It is safe to say that the personnel budget still remains an issue that should be addressed by our town officials. If Boynton has already determined that in his view it isn’t an issue and that the personnel budget has been reduced to a level he is comfortable with, perhaps he is not the best person to be leading the budgeting process next year and he should step aside.

Relating to personnel costs, next week’s Town Meeting will also take up various town union contracts. All of them include automatic annual raises and longevity pay for town employees. That is, in essence, the reason that the town is in the position right now where it claims it needs more money: it is allowing its own personnel costs to skyrocket. Personnel costs are well within the town’s control. But nothing is being done to exercise this control.

Town Meeting should reject each of these bargaining agreements and demand that town officials go back to the negotiating table for more responsible contracts. To be fair, the contracts do include concessions in health care costs and the increased costs of these contracts overall is very small. But that’s not good enough. If the town intends to come up with a sustainable budget going forward that doesn’t require new revenues, mandated yearly raises and longevity pay should not be part of the negotiations and should be off the table from the get-go. Longevity pay should also be simultaneously removed from the town’s Personnel Bylaws, and replaced with a system of merit-based pay raises. Town Moderator Jon Rockwood should appoint fiscal conservatives to the Personnel Board to accomplish this.

Unions and collective bargaining can work effectively in the private sector, because there are natural checks and balances. When businesses negotiate with their unions, there is an incentive for both workers and business owners to negotiate a contract that is fair to both parties. A contract that hurts either group in a significant manner would result in the business closing down and thus putting the workers out of work or causing the workers to be unhappy and provoking strikes, work stoppages, or reduced productivity. Problems do emerge in the process, of course, but the concept of collective bargaining makes sense at its core.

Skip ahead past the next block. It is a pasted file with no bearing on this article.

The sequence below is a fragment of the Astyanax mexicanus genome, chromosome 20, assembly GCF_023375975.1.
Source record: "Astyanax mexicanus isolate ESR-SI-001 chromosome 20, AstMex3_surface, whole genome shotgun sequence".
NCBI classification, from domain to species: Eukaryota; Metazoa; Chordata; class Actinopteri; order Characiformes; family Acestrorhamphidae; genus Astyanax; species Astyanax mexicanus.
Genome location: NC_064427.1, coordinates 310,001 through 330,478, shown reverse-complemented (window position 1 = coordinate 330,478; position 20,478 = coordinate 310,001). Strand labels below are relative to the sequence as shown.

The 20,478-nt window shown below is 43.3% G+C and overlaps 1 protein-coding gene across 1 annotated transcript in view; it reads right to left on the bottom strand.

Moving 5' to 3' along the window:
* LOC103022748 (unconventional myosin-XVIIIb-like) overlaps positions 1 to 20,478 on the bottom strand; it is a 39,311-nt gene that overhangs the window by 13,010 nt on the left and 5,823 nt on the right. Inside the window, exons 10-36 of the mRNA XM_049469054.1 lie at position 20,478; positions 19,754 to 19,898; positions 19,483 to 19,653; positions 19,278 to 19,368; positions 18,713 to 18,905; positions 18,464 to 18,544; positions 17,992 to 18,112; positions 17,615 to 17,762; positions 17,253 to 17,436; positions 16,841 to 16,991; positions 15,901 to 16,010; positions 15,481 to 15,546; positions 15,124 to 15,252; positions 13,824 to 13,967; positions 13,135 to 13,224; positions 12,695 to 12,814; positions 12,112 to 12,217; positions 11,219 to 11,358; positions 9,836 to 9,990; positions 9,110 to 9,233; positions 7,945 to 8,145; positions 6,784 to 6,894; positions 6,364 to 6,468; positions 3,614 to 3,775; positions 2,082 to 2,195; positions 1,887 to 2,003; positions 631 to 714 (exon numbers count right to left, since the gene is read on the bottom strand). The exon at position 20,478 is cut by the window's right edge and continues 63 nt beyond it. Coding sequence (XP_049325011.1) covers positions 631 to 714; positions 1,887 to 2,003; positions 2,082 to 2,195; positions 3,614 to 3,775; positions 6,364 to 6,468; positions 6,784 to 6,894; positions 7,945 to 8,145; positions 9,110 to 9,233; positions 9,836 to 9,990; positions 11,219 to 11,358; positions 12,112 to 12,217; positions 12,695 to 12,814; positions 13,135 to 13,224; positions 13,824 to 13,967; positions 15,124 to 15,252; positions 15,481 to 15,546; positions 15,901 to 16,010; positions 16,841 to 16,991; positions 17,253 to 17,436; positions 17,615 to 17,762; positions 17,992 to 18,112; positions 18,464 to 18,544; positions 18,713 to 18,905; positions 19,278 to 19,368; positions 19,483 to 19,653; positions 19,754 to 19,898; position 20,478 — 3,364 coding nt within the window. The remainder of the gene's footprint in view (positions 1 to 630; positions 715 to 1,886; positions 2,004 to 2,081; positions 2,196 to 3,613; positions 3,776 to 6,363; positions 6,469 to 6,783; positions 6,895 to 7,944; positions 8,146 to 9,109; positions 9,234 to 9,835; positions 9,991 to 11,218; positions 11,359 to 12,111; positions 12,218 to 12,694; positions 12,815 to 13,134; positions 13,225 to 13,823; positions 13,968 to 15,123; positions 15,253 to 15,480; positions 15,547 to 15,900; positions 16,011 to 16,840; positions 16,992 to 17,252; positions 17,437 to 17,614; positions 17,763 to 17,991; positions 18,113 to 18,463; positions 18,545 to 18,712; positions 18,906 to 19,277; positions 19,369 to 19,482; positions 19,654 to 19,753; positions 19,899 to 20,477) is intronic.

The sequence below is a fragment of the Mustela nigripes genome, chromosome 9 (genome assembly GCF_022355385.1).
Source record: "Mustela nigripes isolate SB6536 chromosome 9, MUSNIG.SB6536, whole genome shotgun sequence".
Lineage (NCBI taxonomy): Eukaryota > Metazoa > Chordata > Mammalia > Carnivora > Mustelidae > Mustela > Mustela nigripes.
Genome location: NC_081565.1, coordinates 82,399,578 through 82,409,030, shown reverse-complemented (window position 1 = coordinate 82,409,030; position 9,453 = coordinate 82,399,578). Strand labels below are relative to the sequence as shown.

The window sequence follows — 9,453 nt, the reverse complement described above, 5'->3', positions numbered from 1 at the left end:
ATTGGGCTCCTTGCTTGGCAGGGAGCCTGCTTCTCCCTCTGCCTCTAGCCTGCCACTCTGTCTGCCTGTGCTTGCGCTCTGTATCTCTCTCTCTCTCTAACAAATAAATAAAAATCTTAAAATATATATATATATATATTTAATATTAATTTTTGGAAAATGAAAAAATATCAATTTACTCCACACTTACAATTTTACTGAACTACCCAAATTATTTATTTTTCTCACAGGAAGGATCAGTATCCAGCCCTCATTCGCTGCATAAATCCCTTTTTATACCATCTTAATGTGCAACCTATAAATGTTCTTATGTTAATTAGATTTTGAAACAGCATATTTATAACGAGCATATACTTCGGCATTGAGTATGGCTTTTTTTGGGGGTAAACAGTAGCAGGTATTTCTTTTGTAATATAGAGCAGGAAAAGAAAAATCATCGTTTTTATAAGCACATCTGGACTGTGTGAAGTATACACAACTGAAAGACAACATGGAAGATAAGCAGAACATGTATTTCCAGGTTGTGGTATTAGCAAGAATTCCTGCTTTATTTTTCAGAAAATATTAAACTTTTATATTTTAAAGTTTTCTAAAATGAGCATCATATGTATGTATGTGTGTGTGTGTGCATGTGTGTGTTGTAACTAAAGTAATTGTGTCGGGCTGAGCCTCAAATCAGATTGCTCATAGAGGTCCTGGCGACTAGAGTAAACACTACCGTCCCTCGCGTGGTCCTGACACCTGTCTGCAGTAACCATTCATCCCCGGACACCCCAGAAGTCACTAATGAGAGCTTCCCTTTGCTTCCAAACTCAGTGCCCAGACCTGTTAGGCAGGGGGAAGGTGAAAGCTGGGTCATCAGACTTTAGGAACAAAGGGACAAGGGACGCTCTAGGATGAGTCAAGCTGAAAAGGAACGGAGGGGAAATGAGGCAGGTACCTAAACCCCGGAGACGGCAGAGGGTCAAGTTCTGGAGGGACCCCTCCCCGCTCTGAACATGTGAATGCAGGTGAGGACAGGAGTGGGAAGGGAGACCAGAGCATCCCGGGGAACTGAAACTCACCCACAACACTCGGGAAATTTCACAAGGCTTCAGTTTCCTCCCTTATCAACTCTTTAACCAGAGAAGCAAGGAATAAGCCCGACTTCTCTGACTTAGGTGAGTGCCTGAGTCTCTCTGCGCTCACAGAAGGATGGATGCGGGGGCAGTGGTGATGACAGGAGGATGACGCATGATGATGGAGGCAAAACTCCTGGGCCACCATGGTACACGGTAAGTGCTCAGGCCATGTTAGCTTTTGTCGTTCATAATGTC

But government collective bargaining is inherently unfair to the taxpayers, who pay the final cost of workers’ wages and benefits. When the public sector can not meet union demands, government can not just close down like in the private sector. Instead, government must raise taxes, giving public sector unions virtually unchecked power to demand wages that will bankrupt governments. The people who will pay for the contracts in the end – the taxpayers – don’t even have a seat at the bargaining table. Even President Franklin D. Roosevelt, a liberal icon, said, “all government employees should realize that the process of collective bargaining, as usually understood, cannot be transplanted into the public service.”

Eliminating mandatory raises in favor of merit-based pay, as exists in the private sector, and elimination of longevity pay are both excellent proposals that would make for more responsible union contracts.

Unionized town employees should not mind these modifications to their contracts, because they should be working hard anyway and would qualify for merit-based pay. If town employees don’t want merit-based pay put in their contracts, perhaps that is reason in itself to be concerned about town personnel. If merit-based pay works in the private sector, it can work in the public sector too.

Given the concerns about the budget that he expressed in his letter at the beginning of the warrant, Boynton should be the first one to propose going back to the bargaining table with the unions. Any fiscal conservative on the Board of Selectmen should be right there with him. Town Meeting should resoundingly reject these contracts on Monday and start over.